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Building a house in the Cebu provinces -- cheaply.


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colemanlee
9 minutes ago, TequilaSunset said:

I want to know why people don't paint their roofs white? I see red etc, but hardly see white. That would help a lot in reflecting the heat. Building a low second roof with open eves would work wonders too. Air flow, and again helping to reduce the heat from the sun. 

Concrete retains heat, so why not a thermal layer inside the home on the walls? I would also have TREES and bushes, as many as I could stand. I am a noob when it comes to the Phils, so feel free to enlighten me if anything I wrote is just not gonna work! Thanks...

I never understood that either.....on our build, the roof will be completely tiled with white tiles and eventually will have a cheap but strong Nipa area constructed on the roof...Im not sure about a thermal layer on the inside to the concrete, I have never seen it anyway....I plan on non-evasive plants (read large roots) all around the house and a twelve foot over hanging roof to shade the windows and such...

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Hi All...I just thought I'd post some of my thoughts and reasons for building my house in the Cebu provinces in the hope to show people(with a relatively small pension) that it is easily possible to b

It's still tipping down with rain outside so I can't really take any decent photos of the outside house at the moment. So here are some pictures of the inside of the house. Here are some pics of

This is the finished master bedroom:

Posted Images

slowsmile
21 minutes ago, TequilaSunset said:

I want to know why people don't paint their roofs white? I see red etc, but hardly see white. That would help a lot in reflecting the heat. Building a low second roof with open eves would work wonders too. Air flow, and again helping to reduce the heat from the sun. 

Concrete retains heat, so why not a thermal layer inside the home on the walls? I would also have TREES and bushes, as many as I could stand. I am a noob when it comes to the Phils, so feel free to enlighten me if anything I wrote is just not gonna work! Thanks...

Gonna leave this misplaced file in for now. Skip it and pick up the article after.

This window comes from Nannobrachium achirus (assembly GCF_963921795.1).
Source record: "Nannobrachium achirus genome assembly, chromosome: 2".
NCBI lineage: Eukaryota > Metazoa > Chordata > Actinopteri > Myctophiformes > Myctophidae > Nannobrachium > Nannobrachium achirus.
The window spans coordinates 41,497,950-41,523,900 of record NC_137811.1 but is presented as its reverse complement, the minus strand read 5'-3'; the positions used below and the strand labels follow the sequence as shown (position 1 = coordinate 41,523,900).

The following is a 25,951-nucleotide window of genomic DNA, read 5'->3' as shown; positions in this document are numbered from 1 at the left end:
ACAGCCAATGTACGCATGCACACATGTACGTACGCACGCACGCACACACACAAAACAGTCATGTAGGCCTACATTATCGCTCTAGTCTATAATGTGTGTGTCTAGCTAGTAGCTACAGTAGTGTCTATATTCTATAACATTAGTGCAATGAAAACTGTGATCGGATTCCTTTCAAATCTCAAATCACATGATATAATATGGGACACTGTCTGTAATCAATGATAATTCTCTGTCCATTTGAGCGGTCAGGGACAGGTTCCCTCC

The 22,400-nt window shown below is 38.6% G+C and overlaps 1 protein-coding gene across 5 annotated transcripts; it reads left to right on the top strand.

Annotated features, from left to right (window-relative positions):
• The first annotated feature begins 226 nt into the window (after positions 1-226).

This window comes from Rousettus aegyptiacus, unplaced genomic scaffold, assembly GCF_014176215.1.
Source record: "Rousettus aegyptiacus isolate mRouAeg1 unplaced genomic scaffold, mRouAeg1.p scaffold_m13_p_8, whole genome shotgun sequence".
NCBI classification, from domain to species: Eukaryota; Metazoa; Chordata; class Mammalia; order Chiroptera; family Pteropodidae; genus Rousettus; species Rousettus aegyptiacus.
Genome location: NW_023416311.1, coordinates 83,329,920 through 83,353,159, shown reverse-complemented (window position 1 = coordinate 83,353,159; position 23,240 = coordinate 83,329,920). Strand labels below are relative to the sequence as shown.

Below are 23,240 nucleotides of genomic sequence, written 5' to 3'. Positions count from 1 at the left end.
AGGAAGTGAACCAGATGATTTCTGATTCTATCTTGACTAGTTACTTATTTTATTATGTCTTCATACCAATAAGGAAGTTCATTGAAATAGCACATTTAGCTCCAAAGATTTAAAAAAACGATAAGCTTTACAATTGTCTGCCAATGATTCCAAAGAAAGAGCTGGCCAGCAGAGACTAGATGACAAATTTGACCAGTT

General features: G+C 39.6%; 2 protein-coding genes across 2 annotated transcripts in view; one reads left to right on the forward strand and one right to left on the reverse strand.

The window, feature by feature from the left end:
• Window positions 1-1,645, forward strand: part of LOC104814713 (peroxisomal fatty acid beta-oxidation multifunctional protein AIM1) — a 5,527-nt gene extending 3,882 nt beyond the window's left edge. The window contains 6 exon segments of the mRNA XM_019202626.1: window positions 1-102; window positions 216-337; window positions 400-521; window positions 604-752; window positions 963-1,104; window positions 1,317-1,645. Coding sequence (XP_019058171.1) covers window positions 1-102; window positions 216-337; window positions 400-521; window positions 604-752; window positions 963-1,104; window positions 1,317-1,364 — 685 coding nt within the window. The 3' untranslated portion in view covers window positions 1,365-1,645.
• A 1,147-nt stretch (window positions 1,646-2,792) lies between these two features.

i agree with you. My roof is a very pale light green. A white or pale colored roof will reflect the heat more and prevent absorption of radiant heat into the living areas of the house. 

I also did something else to the roof area which might surprise you and some others on this forum. I went through alot of hard thinking about insulating the roof of my house.

Question: Why do all houses in UK(and colder countries)  use glass fibre or plastic foam insulation in the roof ? 

Answer: UK has cold, wet and damp weather. So the purpose of house insulation in UK is to KEEP THE HEAT IN THE HOUSE TO SAVE ON FUEL BILLS. The latter outcome is exactly what you do not want when you build a house in the hot tropics -- where you always want to keep the living areas of your house cool !!

Consequently, I used no insulation at all in the roof area of my new house. I am relying on natural air convection from my open windows in the living areas to draw the hot air up and out of the roof. So far this is working well. My new house is always cool as a result of this approach. If it gets hot in the house, I just open some windows. I also saved  a great deal of money -- tens of thousands of pesos --  because I did not put any insulation into the roof area. Furthermore in our open plan living areas  -- kitchen, living room and dining room -- we don't have aircon because it's cool enough. More money saved.

I think that it's perhaps fairer to give a proper judgement of the above house cooling strategy after the hot season this year. At the moment, we just use fans to cool the living areas without any problems. However, we do have aircon in our master bedroom. 

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I noticed the windows were standard cement openings.  What I mean is there is no "framing".  I had the same with a house we built.  Later, we decided to add some security bars and our technique was to simply place the welded metal bars into the cement of the window edges.  Patch over the places,where the bars were placed.  

This worked well, but left an ugly scar along the edge, so we bought some standard 3” wooden molding and framed the windows.

For the price of some molding, a plain window can be transformed into an attractive feature.  Low cost, nice reward in attractiveness. 

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slowsmile
1 hour ago, Jawny said: